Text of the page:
Issue: displays (visual and aural) may be poorly designed (Issue #92) See Issue details
    Strength: +1
    Aircraft: various
    Equipment: automation
    Source: Lyall, B., Wilson, J., & Funk, K. (1997). Flightdeck automation issues: Phase 1 survey analysis. See Resource details

  241.  
  242. Evidence Type: Excerpt from Survey
    Evidence: The following comments were made in response to the questionnaire statement, "Describe a problem you know of or a concern you have about flightdeck automation.": "A number of audible information inputs we get while operating the A320, while designed with the intent of providing us useful info, have two problems: 1) we cannot 'cancel' the aural input after we are aware of it (much like pushing a master caution lite 'out' after understanding the cause) and 2) the volume level is not adjustable and its too loud. I believe that the whole point of an audio callout is to give me information, but that once I receive this info, I should be able to cancel such input, and I should be able to control/modify/stop the transmission of this info at will." (A320 Captain) "The Altitude Alert Warning horns and [emphasized] the TCAS Warning horns that send the tone through our headsets (as opposed to the overhead speaker) are way too loud. Not only is it painful to the ear, it makes it impossible to hear ATC's directions, etc. this is true for about 70-80% of 737-300[s] using this configuration. Solution: Simply turn down the volume or [emphasized] reroute the tone to the overhead speakers." (B737 Captain) "TCAS aural commands being sounded over headset while ATC could be trying to relay information or trying to communicate with other crew member." (B737 Captain)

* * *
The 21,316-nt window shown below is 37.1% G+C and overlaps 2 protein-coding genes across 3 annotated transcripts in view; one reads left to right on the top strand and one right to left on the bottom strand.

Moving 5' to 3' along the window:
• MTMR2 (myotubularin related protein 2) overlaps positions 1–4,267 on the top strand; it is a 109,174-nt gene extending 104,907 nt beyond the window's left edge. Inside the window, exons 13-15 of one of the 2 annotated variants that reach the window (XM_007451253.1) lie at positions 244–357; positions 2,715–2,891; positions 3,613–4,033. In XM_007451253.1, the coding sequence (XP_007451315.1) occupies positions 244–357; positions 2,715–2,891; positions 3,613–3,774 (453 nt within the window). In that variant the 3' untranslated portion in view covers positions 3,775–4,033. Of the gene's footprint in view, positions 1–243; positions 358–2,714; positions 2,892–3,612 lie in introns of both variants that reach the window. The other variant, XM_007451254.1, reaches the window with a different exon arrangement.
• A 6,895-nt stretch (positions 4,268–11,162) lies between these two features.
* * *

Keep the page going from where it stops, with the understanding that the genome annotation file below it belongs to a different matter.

Issue: displays (visual and aural) may be poorly designed (Issue #92) See Issue details
    Strength: +1
    Aircraft: A320
    Equipment: automation
    Source: Lyall, B., Wilson, J., & Funk, K. (1997). Flightdeck automation issues: Phase 1 survey analysis. See Resource details

  243.  
  244. Evidence Type: Excerpt from Survey
    Evidence: The following comment was made in response to the questionnaire statement, "Describe a problem you know of or a concern you have about flightdeck automation.": "Not enough information is presented to the crew for them to make timely, informed decisions or corrective actions." (B737 Captain)
    Issue: insufficient information may be displayed (Issue #99) See Issue details
    Strength: +1
    Aircraft: B737
    Equipment: automation
    Source: Lyall, B., Wilson, J., & Funk, K. (1997). Flightdeck automation issues: Phase 1 survey analysis. See Resource details

  245.  
  246. Evidence Type: Excerpt from Survey
    Evidence: The following comment was made in response to the questionnaire statement, "Describe a problem you know of or a concern you have about flightdeck automation.": "Feeling like a system monitor vs. a pilot." (A320 Captain)
    Issue: job satisfaction may be reduced (Issue #13) See Issue details
    Strength: +1
    Aircraft: A320
    Equipment: automation
    Source: Lyall, B., Wilson, J., & Funk, K. (1997). Flightdeck automation issues: Phase 1 survey analysis. See Resource details

  247.  
  248. Evidence Type: Excerpt from Survey
    Evidence: The following comment was made in response to the questionnaire statement, "Describe a problem you know of or a concern you have about flightdeck automation.": "As identified in recent research, unanticipated mode changes are a concern, particularly when transitioning from climbing/descending to level flight. Complicating this picture is that - in the ... fleet - we have 3 different glass cockpits (757, 737-300, A320) each with a particular philosophy and design . There are vexing differences even between the 757and 737, both Boeings." (B757 Captain) In response the questionnaire statement, "To your knowledge, has this ever contributed to an accident or incident? Describe.", this B757 captain stated: "The situation described above for the 757 results in missed crossing restrictions on virtually every descent ! Error can range from 50 to 200 feet and 10 to 30 knots. Many pilots compensate by building a 2 or more mile "pad" into the LNAV course, i.e. creating a waypoint ahead of the crossing restriction to reach the altitude early."
    Issue: mode transitions may be uncommanded (Issue #44) See Issue details
    Strength: +1
    Aircraft: various
    Equipment: automation
    Source: Lyall, B., Wilson, J., & Funk, K. (1997). Flightdeck automation issues: Phase 1 survey analysis. See Resource details

  249.